Read More

Biography of R. A. Traver

R. A. Traver, of the firm of Traver & Nixon, manufacturers of and dealers in brooms, brushes, etc., Charleston; was born in Schenectady Co., N. Y., Aug. 19, 1837; he was raised on a farm; in 1856, he removed with his parents to Brooklyn, N. Y., where, for two years, he was employed as a book-keeper for A. W. Hendrickson & Co., coal-dealers; in 1858, he went to Harrison Co., W. Va., where he was engaged in farming and carpentering till 1867; he then came to Clark Co., Ill., and engaged in the broom business, but soon afterward removed to Charleston, where he established the Charleston Broom-Factory, and has been an enterprising citizen of the city ever since; he is at present a member of the Board of Aldermen. His partner in the business, M. C. Nixon, is a native of Harrison Co., W. Va., his father being one of the most prominent farmers in that part of the State; at the age of 18, he went to Pittsburgh, Penn., where he received a thorough business education in the Iron City Business College; he then spent a few years in traveling in the West, and, in 1874, came to Charleston and entered into partnership with Mr. Traver. When Mr. Traver came to Charleston, there were but about fifteen acres of broomcorn cultivated in Coles Co.; its culture is now...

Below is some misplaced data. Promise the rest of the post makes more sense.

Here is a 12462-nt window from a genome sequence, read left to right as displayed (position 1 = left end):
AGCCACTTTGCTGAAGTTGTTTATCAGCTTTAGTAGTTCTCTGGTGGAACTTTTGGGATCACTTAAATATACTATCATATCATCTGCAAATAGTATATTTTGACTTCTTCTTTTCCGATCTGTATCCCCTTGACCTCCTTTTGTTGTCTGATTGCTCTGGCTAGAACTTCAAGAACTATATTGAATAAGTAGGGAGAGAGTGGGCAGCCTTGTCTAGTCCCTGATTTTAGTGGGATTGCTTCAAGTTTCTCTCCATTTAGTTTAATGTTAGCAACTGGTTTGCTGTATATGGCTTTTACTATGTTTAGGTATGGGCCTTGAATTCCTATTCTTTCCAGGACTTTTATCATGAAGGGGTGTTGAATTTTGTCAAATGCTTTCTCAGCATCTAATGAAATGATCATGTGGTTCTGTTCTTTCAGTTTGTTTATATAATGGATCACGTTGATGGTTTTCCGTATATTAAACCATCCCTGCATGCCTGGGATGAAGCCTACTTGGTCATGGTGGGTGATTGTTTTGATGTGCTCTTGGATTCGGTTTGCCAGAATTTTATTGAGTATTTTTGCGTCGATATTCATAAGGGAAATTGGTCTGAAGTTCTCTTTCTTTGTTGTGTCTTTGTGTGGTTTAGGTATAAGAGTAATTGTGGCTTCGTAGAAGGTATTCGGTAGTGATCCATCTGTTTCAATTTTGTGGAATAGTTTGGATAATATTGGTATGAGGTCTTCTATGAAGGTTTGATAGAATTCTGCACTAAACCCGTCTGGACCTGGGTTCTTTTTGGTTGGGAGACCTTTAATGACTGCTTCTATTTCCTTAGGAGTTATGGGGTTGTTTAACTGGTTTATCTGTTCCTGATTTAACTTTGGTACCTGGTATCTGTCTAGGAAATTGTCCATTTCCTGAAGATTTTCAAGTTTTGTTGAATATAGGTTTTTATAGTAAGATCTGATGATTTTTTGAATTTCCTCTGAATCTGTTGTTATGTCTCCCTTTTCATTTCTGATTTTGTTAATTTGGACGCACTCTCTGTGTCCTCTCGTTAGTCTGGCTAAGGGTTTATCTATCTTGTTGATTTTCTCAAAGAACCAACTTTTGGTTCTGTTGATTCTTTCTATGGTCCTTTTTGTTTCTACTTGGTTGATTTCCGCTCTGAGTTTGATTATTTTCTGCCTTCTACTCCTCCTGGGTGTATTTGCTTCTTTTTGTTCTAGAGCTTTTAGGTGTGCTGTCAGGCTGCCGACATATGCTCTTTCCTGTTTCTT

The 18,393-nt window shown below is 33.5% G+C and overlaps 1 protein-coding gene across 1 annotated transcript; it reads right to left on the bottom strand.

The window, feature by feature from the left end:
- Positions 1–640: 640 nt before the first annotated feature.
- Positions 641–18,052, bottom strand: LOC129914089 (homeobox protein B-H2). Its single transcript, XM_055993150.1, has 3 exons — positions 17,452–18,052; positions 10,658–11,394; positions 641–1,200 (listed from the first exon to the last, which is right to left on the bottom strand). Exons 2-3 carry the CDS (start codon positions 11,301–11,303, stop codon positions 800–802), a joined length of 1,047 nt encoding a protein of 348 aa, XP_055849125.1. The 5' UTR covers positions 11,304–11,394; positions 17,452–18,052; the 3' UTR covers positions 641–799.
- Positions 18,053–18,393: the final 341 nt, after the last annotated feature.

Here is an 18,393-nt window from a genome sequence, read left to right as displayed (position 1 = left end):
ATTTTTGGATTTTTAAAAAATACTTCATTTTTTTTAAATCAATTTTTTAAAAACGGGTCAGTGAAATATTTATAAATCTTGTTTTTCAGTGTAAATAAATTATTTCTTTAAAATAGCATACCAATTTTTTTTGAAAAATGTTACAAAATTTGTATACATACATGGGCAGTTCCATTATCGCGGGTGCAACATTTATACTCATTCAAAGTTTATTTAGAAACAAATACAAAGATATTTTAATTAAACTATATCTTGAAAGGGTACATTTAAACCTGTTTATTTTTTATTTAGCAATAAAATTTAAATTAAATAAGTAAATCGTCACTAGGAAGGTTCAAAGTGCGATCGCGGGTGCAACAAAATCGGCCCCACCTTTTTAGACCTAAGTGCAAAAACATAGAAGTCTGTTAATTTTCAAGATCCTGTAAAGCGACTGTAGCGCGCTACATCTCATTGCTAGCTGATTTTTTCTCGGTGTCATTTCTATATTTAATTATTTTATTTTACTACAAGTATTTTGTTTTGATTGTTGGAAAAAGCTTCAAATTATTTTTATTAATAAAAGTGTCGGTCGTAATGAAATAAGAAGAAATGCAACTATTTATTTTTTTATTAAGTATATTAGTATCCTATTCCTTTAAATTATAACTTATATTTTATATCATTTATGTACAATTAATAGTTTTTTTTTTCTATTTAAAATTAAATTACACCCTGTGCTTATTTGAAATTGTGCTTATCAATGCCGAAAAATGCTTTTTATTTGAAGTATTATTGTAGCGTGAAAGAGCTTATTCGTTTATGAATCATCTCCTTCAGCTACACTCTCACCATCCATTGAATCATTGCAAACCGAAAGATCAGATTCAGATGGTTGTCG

Read More

Search


It takes a village to grow a family tree!
Genealogy Update - Keeping you up-to-date!
101 Best Websites 2016

Pin It on Pinterest